Over Thanksgiving break, the thrilling based-on-true-events drama “Dark Waters” hit the cinema, and it was certainly worth the theater price. As a well-paced, skillfully acted, and incredibly evocative film, “Dark Waters” exceeds expectations by challenging and informing the viewer.
The movie follows the harrowing, lengthy legal battle between West Virginia farmer Wilbur Tennant (Bill Camp) and the DuPont chemical company. Although Tennant approaches corporate lawyer Robert Billot (Mark Ruffalo) about health problems with his cows in 1998, the real problems began decades earlier.
After visiting Tennant’s farm, which by that point essentially doubles as a graveyard for 190 cows, Billot keeps digging for information. Tennant shows Billot several abnormal body parts from his deceased cows and tells him about his brother, who sold his property to DuPont after falling ill several years prior. DuPont then created a landfill with the property, which neighbored Tennant’s, and assured him that it was completely safe and only contained dry waste.
When it becomes clear to Billot that more intrusive legal action must occur, he files a lawsuit against DuPont. Throughout the remainder of the film, Billot is met with obstacle upon obstacle. After sorting through a roomful of unsorted evidence, witnessing threats to his clients, marital tension and stress-related health problems, Billot presents his case with the help of plaintiff Harry Dietzler (Bill Pullman). Dietzler’s unrefined and stalwart attitude in the courtroom provides some comic relief to an overall suspenseful viewing experience.
Finally, after years of scientific investigation the massive cover-up and negligence of the DuPont chemical company reaches a settlement in 2017. Interestingly, PFOA, the chemical responsible for the health problems of thousands of Americans, was first synthesized as a part of the Manhattan Project.
Although following a specific, real life story, the lessons learned from this masterfully created film extend beyond just this one lawsuit. In a particularly notable scene, Deitzler gives Billot a tour of his office and describes his strategy in the courtroom. Dietzler stresses that an attorney needs not only to inspire empathy into the jury, but also to instill fear — fear that whatever happened to his client could happen to them.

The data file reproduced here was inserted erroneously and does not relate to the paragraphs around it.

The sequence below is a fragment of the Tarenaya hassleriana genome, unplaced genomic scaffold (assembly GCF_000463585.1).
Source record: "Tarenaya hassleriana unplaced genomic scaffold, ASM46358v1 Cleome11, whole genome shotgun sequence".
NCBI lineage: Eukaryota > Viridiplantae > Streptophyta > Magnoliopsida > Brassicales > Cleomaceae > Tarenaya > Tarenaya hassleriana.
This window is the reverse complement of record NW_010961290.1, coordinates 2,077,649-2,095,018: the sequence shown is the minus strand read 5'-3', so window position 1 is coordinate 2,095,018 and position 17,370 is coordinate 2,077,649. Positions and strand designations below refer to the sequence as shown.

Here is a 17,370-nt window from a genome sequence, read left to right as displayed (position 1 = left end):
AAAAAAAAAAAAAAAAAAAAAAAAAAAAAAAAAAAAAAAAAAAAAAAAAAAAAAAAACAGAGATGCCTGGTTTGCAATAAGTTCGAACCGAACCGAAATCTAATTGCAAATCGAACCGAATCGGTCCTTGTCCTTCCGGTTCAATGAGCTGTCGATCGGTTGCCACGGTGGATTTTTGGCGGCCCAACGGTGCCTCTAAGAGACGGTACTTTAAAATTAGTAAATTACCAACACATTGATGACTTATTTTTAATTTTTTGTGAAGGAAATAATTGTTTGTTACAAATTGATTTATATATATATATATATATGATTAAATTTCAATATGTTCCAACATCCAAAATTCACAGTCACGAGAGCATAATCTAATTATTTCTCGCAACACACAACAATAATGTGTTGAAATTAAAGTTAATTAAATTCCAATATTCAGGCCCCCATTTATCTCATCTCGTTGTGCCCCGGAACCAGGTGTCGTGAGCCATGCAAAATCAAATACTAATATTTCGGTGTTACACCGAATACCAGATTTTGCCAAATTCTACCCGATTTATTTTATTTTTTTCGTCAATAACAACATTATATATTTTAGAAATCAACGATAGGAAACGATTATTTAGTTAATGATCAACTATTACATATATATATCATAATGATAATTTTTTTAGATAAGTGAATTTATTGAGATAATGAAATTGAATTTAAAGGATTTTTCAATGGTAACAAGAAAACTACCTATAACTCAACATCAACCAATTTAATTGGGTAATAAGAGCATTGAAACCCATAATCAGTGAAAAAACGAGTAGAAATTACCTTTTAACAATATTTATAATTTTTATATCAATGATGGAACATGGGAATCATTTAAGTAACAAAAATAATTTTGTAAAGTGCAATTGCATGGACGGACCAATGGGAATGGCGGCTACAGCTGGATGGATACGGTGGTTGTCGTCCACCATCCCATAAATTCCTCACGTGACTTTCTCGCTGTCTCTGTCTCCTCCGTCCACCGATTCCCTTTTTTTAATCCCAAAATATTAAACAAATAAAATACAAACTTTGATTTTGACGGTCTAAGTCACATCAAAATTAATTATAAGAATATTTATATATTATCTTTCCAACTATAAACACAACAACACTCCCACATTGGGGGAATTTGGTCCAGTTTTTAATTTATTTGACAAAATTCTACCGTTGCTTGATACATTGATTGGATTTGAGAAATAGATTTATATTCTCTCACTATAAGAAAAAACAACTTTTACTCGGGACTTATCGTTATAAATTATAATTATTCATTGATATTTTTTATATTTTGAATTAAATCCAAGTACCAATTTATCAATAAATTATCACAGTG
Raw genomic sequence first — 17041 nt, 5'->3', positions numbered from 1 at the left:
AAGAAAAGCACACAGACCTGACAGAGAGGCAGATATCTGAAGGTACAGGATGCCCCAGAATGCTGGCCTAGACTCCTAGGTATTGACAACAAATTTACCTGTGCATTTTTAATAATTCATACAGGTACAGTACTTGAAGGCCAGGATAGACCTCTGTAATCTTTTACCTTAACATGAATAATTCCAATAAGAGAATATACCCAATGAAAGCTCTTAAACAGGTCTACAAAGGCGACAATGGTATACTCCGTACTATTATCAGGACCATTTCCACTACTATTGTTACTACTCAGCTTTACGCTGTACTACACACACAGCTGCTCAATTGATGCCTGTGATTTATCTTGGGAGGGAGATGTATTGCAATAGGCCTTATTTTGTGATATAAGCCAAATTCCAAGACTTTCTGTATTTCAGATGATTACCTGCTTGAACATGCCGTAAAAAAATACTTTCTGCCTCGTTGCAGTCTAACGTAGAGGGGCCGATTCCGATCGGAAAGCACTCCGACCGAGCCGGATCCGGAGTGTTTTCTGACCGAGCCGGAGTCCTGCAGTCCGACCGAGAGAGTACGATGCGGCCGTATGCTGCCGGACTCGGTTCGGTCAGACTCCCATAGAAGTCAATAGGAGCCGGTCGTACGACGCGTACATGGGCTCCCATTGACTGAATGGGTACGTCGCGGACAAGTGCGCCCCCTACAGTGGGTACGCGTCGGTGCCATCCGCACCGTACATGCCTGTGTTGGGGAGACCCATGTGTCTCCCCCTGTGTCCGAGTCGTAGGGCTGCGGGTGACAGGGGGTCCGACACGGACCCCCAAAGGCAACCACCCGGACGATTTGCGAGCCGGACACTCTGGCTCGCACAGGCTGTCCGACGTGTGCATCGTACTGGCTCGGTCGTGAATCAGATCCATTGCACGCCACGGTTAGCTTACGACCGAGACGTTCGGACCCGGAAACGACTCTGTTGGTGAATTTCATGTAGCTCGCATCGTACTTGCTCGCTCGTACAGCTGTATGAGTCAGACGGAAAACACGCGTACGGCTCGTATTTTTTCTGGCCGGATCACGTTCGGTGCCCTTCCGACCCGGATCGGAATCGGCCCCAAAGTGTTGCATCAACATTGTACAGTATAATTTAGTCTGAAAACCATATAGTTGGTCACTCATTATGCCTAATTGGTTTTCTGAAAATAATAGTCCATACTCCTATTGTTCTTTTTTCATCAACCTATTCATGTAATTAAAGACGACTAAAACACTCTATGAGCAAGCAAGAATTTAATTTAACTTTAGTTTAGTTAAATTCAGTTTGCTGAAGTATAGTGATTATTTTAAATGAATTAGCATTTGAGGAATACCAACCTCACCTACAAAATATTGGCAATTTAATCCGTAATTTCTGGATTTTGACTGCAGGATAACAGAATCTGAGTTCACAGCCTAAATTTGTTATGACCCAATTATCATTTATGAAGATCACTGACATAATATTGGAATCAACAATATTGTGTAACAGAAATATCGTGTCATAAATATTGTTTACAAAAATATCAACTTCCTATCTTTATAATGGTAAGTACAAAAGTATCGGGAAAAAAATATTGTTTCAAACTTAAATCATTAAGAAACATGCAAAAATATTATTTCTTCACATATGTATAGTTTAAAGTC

The character of Robert Billot’s wife, Sarah Billot (Anne Hathaway), should not be overlooked. As a former attorney herself, Sarah Billot’s tenacious yet gentle companionship to Robert Billot supports him through every one of his defeats and victories. Sarah Billot’s tough but maternal attitude anchors Billot’s unstoppable determination to bring justice for his community.
“Dark Waters” cuts right to the heart of its viewers, challenging them to reconsider their trust of government regulations, multi-billion dollar corporations and even the water they drink every day. Although “Dark Waters” promotes a clear political agenda, the concerns it raises should be treated as bipartisan.
Unlike other legal thrillers, “Dark Waters” spends a significant amount of time capturing the personal life and personality of Billot. Ruffalo’s exceptional performance strongly portrays the struggle of an amiable, yet but resolute man failing to strike a work-life balance. Through the portrayal of Billot’s remarkable compassion, the viewer grows to trust him as an advocate, rather than just seeing him as a single-minded, uncompromising lawyer.
Overall, this thrilling based-on-true-events drama is a must-see, especially for those more unfamiliar with the current state of national and global threats to water safety. “Dark Waters” will be more widely released throughout the nation on Dec. 6, but is available at select theaters until then. For now, prepare to experience a moving, unsettling story about the haunting remnants of a secret military project, the companies that took advantage of them and the few courageous folks who risked their livelihoods to fight the powers-that-be.